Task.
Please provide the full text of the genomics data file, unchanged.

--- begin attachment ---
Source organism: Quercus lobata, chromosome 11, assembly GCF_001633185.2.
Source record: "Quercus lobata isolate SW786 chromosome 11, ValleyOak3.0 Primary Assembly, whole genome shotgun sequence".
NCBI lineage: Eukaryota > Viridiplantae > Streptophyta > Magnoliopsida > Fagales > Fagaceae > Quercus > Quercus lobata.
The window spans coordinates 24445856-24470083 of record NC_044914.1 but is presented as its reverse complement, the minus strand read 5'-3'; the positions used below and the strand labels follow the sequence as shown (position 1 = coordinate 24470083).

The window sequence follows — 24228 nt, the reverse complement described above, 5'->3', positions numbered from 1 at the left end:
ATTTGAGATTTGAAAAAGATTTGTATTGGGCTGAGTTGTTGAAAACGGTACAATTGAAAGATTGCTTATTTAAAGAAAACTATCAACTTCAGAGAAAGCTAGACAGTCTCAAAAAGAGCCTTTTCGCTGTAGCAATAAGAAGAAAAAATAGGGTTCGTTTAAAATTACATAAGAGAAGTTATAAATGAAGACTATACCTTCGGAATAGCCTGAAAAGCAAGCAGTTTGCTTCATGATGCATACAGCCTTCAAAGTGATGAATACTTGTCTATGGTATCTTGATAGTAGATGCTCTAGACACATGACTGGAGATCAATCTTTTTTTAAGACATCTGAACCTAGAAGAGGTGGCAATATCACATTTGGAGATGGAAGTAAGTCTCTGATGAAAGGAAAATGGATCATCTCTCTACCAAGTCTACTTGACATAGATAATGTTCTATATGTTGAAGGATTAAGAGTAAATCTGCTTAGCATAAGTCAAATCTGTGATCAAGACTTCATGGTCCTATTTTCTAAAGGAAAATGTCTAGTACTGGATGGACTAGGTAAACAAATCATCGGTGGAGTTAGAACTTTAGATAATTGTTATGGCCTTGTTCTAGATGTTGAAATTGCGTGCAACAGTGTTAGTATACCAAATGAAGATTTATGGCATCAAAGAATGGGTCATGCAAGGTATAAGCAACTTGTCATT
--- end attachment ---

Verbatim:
Source organism: Quercus lobata, chromosome 11, assembly GCF_001633185.2.
Source record: "Quercus lobata isolate SW786 chromosome 11, ValleyOak3.0 Primary Assembly, whole genome shotgun sequence".
NCBI lineage: Eukaryota > Viridiplantae > Streptophyta > Magnoliopsida > Fagales > Fagaceae > Quercus > Quercus lobata.
The window spans coordinates 24445856-24470083 of record NC_044914.1 but is presented as its reverse complement, the minus strand read 5'-3'; the positions used below and the strand labels follow the sequence as shown (position 1 = coordinate 24470083).

The window sequence follows — 24228 nt, the reverse complement described above, 5'->3', positions numbered from 1 at the left end:
ATTTGAGATTTGAAAAAGATTTGTATTGGGCTGAGTTGTTGAAAACGGTACAATTGAAAGATTGCTTATTTAAAGAAAACTATCAACTTCAGAGAAAGCTAGACAGTCTCAAAAAGAGCCTTTTCGCTGTAGCAATAAGAAGAAAAAATAGGGTTCGTTTAAAATTACATAAGAGAAGTTATAAATGAAGACTATACCTTCGGAATAGCCTGAAAAGCAAGCAGTTTGCTTCATGATGCATACAGCCTTCAAAGTGATGAATACTTGTCTATGGTATCTTGATAGTAGATGCTCTAGACACATGACTGGAGATCAATCTTTTTTTAAGACATCTGAACCTAGAAGAGGTGGCAATATCACATTTGGAGATGGAAGTAAGTCTCTGATGAAAGGAAAATGGATCATCTCTCTACCAAGTCTACTTGACATAGATAATGTTCTATATGTTGAAGGATTAAGAGTAAATCTGCTTAGCATAAGTCAAATCTGTGATCAAGACTTCATGGTCCTATTTTCTAAAGGAAAATGTCTAGTACTGGATGGACTAGGTAAACAAATCATCGGTGGAGTTAGAACTTTAGATAATTGTTATGGCCTTGTTCTAGATGTTGAAATTGCGTGCAACAGTGTTAGTATACCAAATGAAGATTTATGGCATCAAAGAATGGGTCATGCAAGGTATAAGCAACTTGTCATT